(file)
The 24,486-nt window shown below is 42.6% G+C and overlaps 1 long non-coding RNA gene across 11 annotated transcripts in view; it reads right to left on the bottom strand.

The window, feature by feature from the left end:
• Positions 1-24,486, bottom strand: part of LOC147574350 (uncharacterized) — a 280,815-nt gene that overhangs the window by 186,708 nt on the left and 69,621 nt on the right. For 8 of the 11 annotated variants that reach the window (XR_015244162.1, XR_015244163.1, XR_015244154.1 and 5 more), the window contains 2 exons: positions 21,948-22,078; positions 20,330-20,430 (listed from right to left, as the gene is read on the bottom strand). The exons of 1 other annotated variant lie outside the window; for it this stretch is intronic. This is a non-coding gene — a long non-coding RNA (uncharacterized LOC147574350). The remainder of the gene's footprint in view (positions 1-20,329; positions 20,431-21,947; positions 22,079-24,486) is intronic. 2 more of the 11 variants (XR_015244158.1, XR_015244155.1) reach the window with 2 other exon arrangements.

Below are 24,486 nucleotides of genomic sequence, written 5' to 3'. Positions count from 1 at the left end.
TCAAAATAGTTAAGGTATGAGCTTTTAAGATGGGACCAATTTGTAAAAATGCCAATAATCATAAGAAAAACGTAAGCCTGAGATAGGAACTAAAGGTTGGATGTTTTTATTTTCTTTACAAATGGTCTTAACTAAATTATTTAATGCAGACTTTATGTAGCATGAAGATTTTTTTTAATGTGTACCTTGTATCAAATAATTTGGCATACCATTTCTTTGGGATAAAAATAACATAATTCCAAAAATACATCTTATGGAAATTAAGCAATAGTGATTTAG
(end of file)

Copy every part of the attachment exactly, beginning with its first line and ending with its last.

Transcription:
The 24,486-nt window shown below is 42.6% G+C and overlaps 1 long non-coding RNA gene across 11 annotated transcripts in view; it reads right to left on the bottom strand.

The window, feature by feature from the left end:
• Positions 1-24,486, bottom strand: part of LOC147574350 (uncharacterized) — a 280,815-nt gene that overhangs the window by 186,708 nt on the left and 69,621 nt on the right. For 8 of the 11 annotated variants that reach the window (XR_015244162.1, XR_015244163.1, XR_015244154.1 and 5 more), the window contains 2 exons: positions 21,948-22,078; positions 20,330-20,430 (listed from right to left, as the gene is read on the bottom strand). The exons of 1 other annotated variant lie outside the window; for it this stretch is intronic. This is a non-coding gene — a long non-coding RNA (uncharacterized LOC147574350). The remainder of the gene's footprint in view (positions 1-20,329; positions 20,431-21,947; positions 22,079-24,486) is intronic. 2 more of the 11 variants (XR_015244158.1, XR_015244155.1) reach the window with 2 other exon arrangements.

Below are 24,486 nucleotides of genomic sequence, written 5' to 3'. Positions count from 1 at the left end.
TCAAAATAGTTAAGGTATGAGCTTTTAAGATGGGACCAATTTGTAAAAATGCCAATAATCATAAGAAAAACGTAAGCCTGAGATAGGAACTAAAGGTTGGATGTTTTTATTTTCTTTACAAATGGTCTTAACTAAATTATTTAATGCAGACTTTATGTAGCATGAAGATTTTTTTTAATGTGTACCTTGTATCAAATAATTTGGCATACCATTTCTTTGGGATAAAAATAACATAATTCCAAAAATACATCTTATGGAAATTAAGCAATAGTGATTTAG